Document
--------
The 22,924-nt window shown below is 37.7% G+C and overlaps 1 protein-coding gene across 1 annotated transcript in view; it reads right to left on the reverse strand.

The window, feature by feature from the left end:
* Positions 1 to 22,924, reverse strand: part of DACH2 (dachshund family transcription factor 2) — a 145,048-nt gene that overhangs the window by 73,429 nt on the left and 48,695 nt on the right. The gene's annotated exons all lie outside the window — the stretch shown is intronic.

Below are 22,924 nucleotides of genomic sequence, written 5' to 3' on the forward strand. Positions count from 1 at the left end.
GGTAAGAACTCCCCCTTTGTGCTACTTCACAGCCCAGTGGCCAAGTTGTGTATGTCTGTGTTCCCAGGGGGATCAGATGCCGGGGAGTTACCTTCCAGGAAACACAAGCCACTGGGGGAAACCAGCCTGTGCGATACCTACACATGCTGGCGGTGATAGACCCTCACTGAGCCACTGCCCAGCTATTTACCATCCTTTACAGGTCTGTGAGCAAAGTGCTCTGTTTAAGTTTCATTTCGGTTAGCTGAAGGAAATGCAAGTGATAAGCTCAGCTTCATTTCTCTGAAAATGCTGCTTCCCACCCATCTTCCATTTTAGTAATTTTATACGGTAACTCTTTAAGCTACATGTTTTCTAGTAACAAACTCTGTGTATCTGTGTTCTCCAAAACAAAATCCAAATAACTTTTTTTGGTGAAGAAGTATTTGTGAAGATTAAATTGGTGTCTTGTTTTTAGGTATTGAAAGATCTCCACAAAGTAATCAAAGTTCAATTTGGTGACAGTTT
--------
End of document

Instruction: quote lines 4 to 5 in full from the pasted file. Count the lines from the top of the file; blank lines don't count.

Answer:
Below are 22,924 nucleotides of genomic sequence, written 5' to 3' on the forward strand. Positions count from 1 at the left end.
GGTAAGAACTCCCCCTTTGTGCTACTTCACAGCCCAGTGGCCAAGTTGTGTATGTCTGTGTTCCCAGGGGGATCAGATGCCGGGGAGTTACCTTCCAGGAAACACAAGCCACTGGGGGAAACCAGCCTGTGCGATACCTACACATGCTGGCGGTGATAGACCCTCACTGAGCCACTGCCCAGCTATTTACCATCCTTTACAGGTCTGTGAGCAAAGTGCTCTGTTTAAGTTTCATTTCGGTTAGCTGAAGGAAATGCAAGTGATAAGCTCAGCTTCATTTCTCTGAAAATGCTGCTTCCCACCCATCTTCCATTTTAGTAATTTTATACGGTAACTCTTTAAGCTACATGTTTTCTAGTAACAAACTCTGTGTATCTGTGTTCTCCAAAACAAAATCCAAATAACTTTTTTTGGTGAAGAAGTATTTGTGAAGATTAAATTGGTGTCTTGTTTTTAGGTATTGAAAGATCTCCACAAAGTAATCAAAGTTCAATTTGGTGACAGTTT